In a hyper-cluttered market that’s full of fast-moving as well as mindful fashion brands, what does it take for a label to register its presence? For starters, a strong narrative and a vision for the future help. Which is why the following five cool Indian fashion designers registered on our radar. From exploring sustainable materials by experimenting with bacterial cellulose (yes, you read that right), to working closely with Indian weavers and promoting slow fashion, to creating footwear that competes with international designs, these young designers know a thing or two about standing out. And here’s what you need to know about them.
Zuzana Gombosova and Susmith Suseelan of Malai
For Slovakia-based material researcher and designer Zuzana Gombosova, it was always about exploring the potential of microorganisms as a resource to create sustainable materials. She found her answers in bacterial cellulose, which she started growing and producing while studying at Central Saint Martin’s College of Arts and Design in London. Gombosova’s fascination with India and its capacity as an emerging market prompted her to shift her base from London. She connected with Susmith Suseelan, a Bengaluru-based mechanical engineer and product designer, who was interested in developing a similar material. They both partnered with a coconut processing unit and started developing their version of bacterial cellulose. Because it resembled the white flesh of the tender coconut, they called it ‘malai’. After further research and development, they created a material which was completely biodegradable, flexible, and water resistant, making it perfect to mould in a variety of accessories. Currently, the brand makes products (primarily bags and pouches) in collaboration with international labels.
While growing up in Dimapur, fashion glossies were the only access Kaka Sumi had to the world of luxury footwear. Influenced by Spice Girls, Jimmy Choo, and Christian Louboutin, Sumi knew his aim: He wanted to create a homegrown footwear label which was edgy and elegant. He started crafting shoes early on (while he was still in school), and launched his eponymous label in 2017. Sumi wants to push boundaries through designing beautiful mules, interesting thigh-high boots, and using jute as part of his creative vocabulary. However, leather remains the material he experiments with most. He has also started working on men’s footwear, and created his own version of gladiator flats.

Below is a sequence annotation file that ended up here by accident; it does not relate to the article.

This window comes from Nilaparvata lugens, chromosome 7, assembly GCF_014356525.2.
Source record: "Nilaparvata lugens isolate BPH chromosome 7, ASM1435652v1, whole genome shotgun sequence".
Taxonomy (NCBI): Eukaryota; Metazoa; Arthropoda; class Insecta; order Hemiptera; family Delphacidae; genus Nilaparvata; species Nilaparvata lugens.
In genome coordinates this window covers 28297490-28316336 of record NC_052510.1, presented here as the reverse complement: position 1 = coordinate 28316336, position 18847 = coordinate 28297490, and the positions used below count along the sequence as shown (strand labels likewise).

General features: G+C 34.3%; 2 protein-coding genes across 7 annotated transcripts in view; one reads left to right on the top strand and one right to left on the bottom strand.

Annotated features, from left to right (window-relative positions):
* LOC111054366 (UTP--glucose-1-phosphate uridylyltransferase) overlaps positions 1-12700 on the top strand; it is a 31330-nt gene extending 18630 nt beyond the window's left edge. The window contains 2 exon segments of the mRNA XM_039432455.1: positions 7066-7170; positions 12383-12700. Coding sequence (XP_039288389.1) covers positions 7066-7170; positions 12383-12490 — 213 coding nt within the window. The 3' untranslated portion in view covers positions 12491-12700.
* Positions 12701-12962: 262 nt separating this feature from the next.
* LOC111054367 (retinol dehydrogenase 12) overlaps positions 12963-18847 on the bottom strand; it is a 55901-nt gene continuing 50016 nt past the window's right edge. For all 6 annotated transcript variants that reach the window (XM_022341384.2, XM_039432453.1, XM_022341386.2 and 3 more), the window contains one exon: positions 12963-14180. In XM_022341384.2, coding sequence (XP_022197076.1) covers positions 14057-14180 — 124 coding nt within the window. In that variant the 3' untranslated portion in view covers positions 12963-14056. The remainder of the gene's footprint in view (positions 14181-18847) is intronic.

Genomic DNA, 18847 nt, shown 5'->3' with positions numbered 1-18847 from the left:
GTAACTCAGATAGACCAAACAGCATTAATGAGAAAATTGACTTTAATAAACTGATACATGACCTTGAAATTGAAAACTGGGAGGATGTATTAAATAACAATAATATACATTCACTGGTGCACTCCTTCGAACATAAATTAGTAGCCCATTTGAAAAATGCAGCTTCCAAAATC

Riya Gupta of Studio Rigu
‘Empowered femininity’ – that’s how Riya Gupta defines her label. Architectural silhouettes blend with Indian textiles to come together perfectly in power suits, coat dresses, and scaled trousers. With an uncompromising commitment to quality, Rigu is about edgy, contemporary pieces, which can fit any discerning working woman’s wardrobe. Gupta, after finishing her graduate course from London College of Fashion, saw a gap in the Indian market – there were hardly any labels creating powerful, statement-making pieces with a tinge of fun. So she launched her label in 2017, with whimsical prints and a striking colour palette being a focus.
Varun Panesar for Forth Goods
Minimal, functional, yet sophisticated – that’s how we sum up the backpacks, wallets, sling bags, and laptop bags by Forth Goods. Launched by Varun Panesar, his label is inspired by geometry, and the products, made in fine grain leather with vegetable tan in neutral hues, age gracefully. And in case you’ve ever wanted leather bow ties, Forth Goods has some great pieces.
Aman Singh of Bareek
Tasteful, buttoned-down shirts and an overall sense of responsible fashion – Aman Singh’s label Bareek ensures that weavers are the focus of his ethical fashion label. Every shirt – cotton or khadi – is created on a non-mechanized loom, always woven by an artisan. The process involves the creative team travelling door-to-door in search of the best craftsmen in the towns of Nalgonda, Murshidabad, and Kalna, to create pieces. Singh’s foray into fashion happened with ECHT, a weaver’s collective focusing on the pieces created by some of the best Indian weavers. The demand gradually grew, not just in India but internationally too, and Bareek took shape. Today, the label is characterised by its fun colourways, and sense of old-world charm.
All images: Courtesy brands